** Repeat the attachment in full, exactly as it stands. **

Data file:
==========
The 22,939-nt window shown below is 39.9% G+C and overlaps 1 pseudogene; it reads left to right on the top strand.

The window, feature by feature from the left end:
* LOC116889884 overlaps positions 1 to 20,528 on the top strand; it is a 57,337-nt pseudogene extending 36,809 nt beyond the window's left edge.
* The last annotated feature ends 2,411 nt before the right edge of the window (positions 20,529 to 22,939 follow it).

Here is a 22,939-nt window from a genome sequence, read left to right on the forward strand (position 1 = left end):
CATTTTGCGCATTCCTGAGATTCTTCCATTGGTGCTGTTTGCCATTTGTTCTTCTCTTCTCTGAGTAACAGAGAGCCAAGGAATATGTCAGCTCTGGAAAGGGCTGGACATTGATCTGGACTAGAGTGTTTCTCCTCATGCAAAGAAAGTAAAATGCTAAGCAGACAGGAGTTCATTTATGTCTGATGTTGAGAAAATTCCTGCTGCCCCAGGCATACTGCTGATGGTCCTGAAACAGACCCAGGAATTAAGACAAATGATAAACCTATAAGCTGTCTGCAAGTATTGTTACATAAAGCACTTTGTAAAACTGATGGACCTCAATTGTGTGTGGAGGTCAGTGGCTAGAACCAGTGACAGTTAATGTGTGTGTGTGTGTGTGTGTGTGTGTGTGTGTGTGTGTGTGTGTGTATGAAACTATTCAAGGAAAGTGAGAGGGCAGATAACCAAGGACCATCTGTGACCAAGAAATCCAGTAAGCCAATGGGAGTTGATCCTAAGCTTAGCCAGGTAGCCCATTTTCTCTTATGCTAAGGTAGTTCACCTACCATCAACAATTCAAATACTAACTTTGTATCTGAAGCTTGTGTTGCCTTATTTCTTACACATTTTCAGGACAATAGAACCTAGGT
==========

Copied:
The 22,939-nt window shown below is 39.9% G+C and overlaps 1 pseudogene; it reads left to right on the top strand.

The window, feature by feature from the left end:
* LOC116889884 overlaps positions 1 to 20,528 on the top strand; it is a 57,337-nt pseudogene extending 36,809 nt beyond the window's left edge.
* The last annotated feature ends 2,411 nt before the right edge of the window (positions 20,529 to 22,939 follow it).

Here is a 22,939-nt window from a genome sequence, read left to right on the forward strand (position 1 = left end):
CATTTTGCGCATTCCTGAGATTCTTCCATTGGTGCTGTTTGCCATTTGTTCTTCTCTTCTCTGAGTAACAGAGAGCCAAGGAATATGTCAGCTCTGGAAAGGGCTGGACATTGATCTGGACTAGAGTGTTTCTCCTCATGCAAAGAAAGTAAAATGCTAAGCAGACAGGAGTTCATTTATGTCTGATGTTGAGAAAATTCCTGCTGCCCCAGGCATACTGCTGATGGTCCTGAAACAGACCCAGGAATTAAGACAAATGATAAACCTATAAGCTGTCTGCAAGTATTGTTACATAAAGCACTTTGTAAAACTGATGGACCTCAATTGTGTGTGGAGGTCAGTGGCTAGAACCAGTGACAGTTAATGTGTGTGTGTGTGTGTGTGTGTGTGTGTGTGTGTGTGTGTGTGTGTATGAAACTATTCAAGGAAAGTGAGAGGGCAGATAACCAAGGACCATCTGTGACCAAGAAATCCAGTAAGCCAATGGGAGTTGATCCTAAGCTTAGCCAGGTAGCCCATTTTCTCTTATGCTAAGGTAGTTCACCTACCATCAACAATTCAAATACTAACTTTGTATCTGAAGCTTGTGTTGCCTTATTTCTTACACATTTTCAGGACAATAGAACCTAGGT